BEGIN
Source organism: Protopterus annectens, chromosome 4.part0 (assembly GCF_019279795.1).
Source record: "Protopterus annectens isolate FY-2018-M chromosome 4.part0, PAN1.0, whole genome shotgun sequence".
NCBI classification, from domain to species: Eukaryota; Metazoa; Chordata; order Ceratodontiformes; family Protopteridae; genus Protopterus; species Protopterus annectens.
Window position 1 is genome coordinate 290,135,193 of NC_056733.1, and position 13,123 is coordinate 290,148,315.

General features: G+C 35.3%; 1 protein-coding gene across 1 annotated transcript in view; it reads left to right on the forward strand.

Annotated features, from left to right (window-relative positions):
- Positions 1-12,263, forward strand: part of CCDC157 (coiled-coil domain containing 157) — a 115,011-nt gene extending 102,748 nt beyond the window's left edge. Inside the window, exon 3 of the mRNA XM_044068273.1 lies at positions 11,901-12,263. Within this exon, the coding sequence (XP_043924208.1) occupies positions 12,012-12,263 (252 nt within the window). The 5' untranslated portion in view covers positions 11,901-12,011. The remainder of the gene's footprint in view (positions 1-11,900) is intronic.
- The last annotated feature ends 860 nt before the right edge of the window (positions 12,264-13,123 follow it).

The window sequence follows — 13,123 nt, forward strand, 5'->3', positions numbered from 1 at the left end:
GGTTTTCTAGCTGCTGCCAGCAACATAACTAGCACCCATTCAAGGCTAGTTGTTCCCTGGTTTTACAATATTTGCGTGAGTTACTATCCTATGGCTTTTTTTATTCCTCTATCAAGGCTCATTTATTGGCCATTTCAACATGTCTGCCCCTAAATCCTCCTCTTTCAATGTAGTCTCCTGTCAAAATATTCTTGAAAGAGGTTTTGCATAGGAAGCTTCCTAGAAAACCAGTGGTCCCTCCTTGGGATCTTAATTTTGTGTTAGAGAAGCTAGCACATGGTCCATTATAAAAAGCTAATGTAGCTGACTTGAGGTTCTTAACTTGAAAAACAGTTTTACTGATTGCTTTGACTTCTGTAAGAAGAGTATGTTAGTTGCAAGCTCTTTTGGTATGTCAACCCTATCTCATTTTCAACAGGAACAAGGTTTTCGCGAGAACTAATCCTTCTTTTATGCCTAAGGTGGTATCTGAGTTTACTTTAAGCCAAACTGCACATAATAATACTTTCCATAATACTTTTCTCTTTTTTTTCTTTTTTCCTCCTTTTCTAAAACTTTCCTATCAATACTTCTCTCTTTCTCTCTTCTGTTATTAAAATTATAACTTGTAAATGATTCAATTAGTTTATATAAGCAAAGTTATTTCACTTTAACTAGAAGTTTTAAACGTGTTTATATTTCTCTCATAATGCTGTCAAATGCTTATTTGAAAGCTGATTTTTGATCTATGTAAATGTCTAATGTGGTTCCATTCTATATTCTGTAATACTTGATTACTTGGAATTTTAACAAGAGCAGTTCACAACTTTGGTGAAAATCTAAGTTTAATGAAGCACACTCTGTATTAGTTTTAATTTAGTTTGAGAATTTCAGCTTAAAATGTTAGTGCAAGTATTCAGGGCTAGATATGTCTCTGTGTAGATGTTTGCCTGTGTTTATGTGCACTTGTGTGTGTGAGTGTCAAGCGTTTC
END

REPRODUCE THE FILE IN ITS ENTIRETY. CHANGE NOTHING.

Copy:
Source organism: Protopterus annectens, chromosome 4.part0 (assembly GCF_019279795.1).
Source record: "Protopterus annectens isolate FY-2018-M chromosome 4.part0, PAN1.0, whole genome shotgun sequence".
NCBI classification, from domain to species: Eukaryota; Metazoa; Chordata; order Ceratodontiformes; family Protopteridae; genus Protopterus; species Protopterus annectens.
Window position 1 is genome coordinate 290,135,193 of NC_056733.1, and position 13,123 is coordinate 290,148,315.

General features: G+C 35.3%; 1 protein-coding gene across 1 annotated transcript in view; it reads left to right on the forward strand.

Annotated features, from left to right (window-relative positions):
- Positions 1-12,263, forward strand: part of CCDC157 (coiled-coil domain containing 157) — a 115,011-nt gene extending 102,748 nt beyond the window's left edge. Inside the window, exon 3 of the mRNA XM_044068273.1 lies at positions 11,901-12,263. Within this exon, the coding sequence (XP_043924208.1) occupies positions 12,012-12,263 (252 nt within the window). The 5' untranslated portion in view covers positions 11,901-12,011. The remainder of the gene's footprint in view (positions 1-11,900) is intronic.
- The last annotated feature ends 860 nt before the right edge of the window (positions 12,264-13,123 follow it).

The window sequence follows — 13,123 nt, forward strand, 5'->3', positions numbered from 1 at the left end:
GGTTTTCTAGCTGCTGCCAGCAACATAACTAGCACCCATTCAAGGCTAGTTGTTCCCTGGTTTTACAATATTTGCGTGAGTTACTATCCTATGGCTTTTTTTATTCCTCTATCAAGGCTCATTTATTGGCCATTTCAACATGTCTGCCCCTAAATCCTCCTCTTTCAATGTAGTCTCCTGTCAAAATATTCTTGAAAGAGGTTTTGCATAGGAAGCTTCCTAGAAAACCAGTGGTCCCTCCTTGGGATCTTAATTTTGTGTTAGAGAAGCTAGCACATGGTCCATTATAAAAAGCTAATGTAGCTGACTTGAGGTTCTTAACTTGAAAAACAGTTTTACTGATTGCTTTGACTTCTGTAAGAAGAGTATGTTAGTTGCAAGCTCTTTTGGTATGTCAACCCTATCTCATTTTCAACAGGAACAAGGTTTTCGCGAGAACTAATCCTTCTTTTATGCCTAAGGTGGTATCTGAGTTTACTTTAAGCCAAACTGCACATAATAATACTTTCCATAATACTTTTCTCTTTTTTTTCTTTTTTCCTCCTTTTCTAAAACTTTCCTATCAATACTTCTCTCTTTCTCTCTTCTGTTATTAAAATTATAACTTGTAAATGATTCAATTAGTTTATATAAGCAAAGTTATTTCACTTTAACTAGAAGTTTTAAACGTGTTTATATTTCTCTCATAATGCTGTCAAATGCTTATTTGAAAGCTGATTTTTGATCTATGTAAATGTCTAATGTGGTTCCATTCTATATTCTGTAATACTTGATTACTTGGAATTTTAACAAGAGCAGTTCACAACTTTGGTGAAAATCTAAGTTTAATGAAGCACACTCTGTATTAGTTTTAATTTAGTTTGAGAATTTCAGCTTAAAATGTTAGTGCAAGTATTCAGGGCTAGATATGTCTCTGTGTAGATGTTTGCCTGTGTTTATGTGCACTTGTGTGTGTGAGTGTCAAGCGTTTC